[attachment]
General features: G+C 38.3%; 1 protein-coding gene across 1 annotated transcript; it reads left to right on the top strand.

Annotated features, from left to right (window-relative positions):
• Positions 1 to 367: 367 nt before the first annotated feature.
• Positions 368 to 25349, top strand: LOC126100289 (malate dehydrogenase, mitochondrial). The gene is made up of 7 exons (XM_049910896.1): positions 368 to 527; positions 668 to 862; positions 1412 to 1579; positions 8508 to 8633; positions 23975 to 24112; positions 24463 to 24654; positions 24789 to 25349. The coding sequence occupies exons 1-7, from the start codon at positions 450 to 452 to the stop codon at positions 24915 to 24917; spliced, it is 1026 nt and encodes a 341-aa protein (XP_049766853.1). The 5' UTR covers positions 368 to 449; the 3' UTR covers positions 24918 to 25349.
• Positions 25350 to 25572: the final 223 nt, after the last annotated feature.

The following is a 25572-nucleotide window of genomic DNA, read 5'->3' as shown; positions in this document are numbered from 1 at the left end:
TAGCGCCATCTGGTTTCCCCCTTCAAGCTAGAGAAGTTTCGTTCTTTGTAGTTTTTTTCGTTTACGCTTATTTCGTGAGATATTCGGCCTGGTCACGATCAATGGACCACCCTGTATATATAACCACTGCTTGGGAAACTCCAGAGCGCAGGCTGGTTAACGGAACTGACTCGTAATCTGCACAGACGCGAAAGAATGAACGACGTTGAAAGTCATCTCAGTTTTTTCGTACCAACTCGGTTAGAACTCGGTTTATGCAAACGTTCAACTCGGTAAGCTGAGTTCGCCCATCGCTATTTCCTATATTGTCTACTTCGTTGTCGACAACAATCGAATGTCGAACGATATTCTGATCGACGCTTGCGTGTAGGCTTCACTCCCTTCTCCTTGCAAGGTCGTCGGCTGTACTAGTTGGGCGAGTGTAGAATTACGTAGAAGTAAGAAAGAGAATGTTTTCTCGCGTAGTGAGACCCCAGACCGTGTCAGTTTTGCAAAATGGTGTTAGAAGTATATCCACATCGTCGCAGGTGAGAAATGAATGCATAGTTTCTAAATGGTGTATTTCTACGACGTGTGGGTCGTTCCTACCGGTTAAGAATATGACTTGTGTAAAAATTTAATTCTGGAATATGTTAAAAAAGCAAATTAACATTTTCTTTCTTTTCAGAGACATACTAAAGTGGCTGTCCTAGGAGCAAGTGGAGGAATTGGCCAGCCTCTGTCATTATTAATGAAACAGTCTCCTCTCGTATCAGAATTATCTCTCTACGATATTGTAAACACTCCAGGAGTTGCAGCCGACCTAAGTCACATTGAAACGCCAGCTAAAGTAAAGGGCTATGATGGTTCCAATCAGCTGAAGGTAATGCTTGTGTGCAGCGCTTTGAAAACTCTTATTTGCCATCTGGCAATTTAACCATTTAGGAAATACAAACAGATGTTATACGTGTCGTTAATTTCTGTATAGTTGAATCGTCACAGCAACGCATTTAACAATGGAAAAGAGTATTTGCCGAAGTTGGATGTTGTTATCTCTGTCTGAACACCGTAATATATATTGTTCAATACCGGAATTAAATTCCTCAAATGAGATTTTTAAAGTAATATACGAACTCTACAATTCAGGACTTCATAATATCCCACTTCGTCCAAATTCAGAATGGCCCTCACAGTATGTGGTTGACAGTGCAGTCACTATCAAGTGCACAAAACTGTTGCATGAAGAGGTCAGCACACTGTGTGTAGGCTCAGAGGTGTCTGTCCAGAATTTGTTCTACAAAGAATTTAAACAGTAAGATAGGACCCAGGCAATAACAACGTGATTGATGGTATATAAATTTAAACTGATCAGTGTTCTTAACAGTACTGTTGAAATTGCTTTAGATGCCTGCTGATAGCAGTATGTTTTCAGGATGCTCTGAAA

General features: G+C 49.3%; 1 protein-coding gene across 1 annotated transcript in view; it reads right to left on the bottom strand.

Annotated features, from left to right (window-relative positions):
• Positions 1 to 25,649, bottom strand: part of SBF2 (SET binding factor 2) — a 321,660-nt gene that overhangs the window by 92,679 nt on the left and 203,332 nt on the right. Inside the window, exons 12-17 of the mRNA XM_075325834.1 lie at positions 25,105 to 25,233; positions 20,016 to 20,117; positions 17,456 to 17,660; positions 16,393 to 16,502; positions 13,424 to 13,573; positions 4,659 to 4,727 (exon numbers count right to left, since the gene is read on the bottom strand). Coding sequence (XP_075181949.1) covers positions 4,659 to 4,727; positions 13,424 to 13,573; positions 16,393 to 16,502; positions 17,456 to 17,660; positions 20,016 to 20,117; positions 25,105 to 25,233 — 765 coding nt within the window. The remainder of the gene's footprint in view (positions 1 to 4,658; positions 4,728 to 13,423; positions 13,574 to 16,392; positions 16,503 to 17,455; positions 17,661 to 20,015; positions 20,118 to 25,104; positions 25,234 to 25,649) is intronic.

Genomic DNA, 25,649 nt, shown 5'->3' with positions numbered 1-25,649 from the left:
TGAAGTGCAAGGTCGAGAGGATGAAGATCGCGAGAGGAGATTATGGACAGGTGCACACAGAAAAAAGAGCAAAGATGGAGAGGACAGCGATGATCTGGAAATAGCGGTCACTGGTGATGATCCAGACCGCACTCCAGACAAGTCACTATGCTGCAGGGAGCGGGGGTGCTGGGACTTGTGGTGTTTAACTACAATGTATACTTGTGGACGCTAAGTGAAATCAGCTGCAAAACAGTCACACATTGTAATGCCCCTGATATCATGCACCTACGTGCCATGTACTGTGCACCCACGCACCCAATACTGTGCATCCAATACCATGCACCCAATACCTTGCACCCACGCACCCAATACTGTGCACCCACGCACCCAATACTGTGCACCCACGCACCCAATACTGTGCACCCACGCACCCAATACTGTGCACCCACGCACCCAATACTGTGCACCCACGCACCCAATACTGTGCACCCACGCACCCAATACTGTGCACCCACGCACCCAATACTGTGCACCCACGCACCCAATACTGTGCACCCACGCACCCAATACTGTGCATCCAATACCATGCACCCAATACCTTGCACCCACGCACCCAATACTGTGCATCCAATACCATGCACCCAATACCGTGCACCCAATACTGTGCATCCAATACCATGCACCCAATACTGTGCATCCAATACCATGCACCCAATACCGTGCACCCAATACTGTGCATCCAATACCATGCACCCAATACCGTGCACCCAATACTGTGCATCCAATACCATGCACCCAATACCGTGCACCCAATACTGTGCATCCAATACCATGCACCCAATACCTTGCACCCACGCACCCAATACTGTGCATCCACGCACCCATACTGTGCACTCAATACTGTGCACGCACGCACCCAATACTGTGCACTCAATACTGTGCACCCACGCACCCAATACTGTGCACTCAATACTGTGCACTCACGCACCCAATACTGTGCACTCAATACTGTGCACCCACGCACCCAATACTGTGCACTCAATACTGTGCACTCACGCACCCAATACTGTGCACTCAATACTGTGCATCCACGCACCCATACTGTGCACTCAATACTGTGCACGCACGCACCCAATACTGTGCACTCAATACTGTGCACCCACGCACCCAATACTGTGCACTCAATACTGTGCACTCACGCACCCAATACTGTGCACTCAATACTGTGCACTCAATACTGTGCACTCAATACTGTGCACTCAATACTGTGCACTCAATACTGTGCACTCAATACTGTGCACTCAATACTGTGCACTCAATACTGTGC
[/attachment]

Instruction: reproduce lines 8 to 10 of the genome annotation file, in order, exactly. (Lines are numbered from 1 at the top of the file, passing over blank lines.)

General features: G+C 49.3%; 1 protein-coding gene across 1 annotated transcript in view; it reads right to left on the bottom strand.

Annotated features, from left to right (window-relative positions):
• Positions 1 to 25,649, bottom strand: part of SBF2 (SET binding factor 2) — a 321,660-nt gene that overhangs the window by 92,679 nt on the left and 203,332 nt on the right. Inside the window, exons 12-17 of the mRNA XM_075325834.1 lie at positions 25,105 to 25,233; positions 20,016 to 20,117; positions 17,456 to 17,660; positions 16,393 to 16,502; positions 13,424 to 13,573; positions 4,659 to 4,727 (exon numbers count right to left, since the gene is read on the bottom strand). Coding sequence (XP_075181949.1) covers positions 4,659 to 4,727; positions 13,424 to 13,573; positions 16,393 to 16,502; positions 17,456 to 17,660; positions 20,016 to 20,117; positions 25,105 to 25,233 — 765 coding nt within the window. The remainder of the gene's footprint in view (positions 1 to 4,658; positions 4,728 to 13,423; positions 13,574 to 16,392; positions 16,503 to 17,455; positions 17,661 to 20,015; positions 20,118 to 25,104; positions 25,234 to 25,649) is intronic.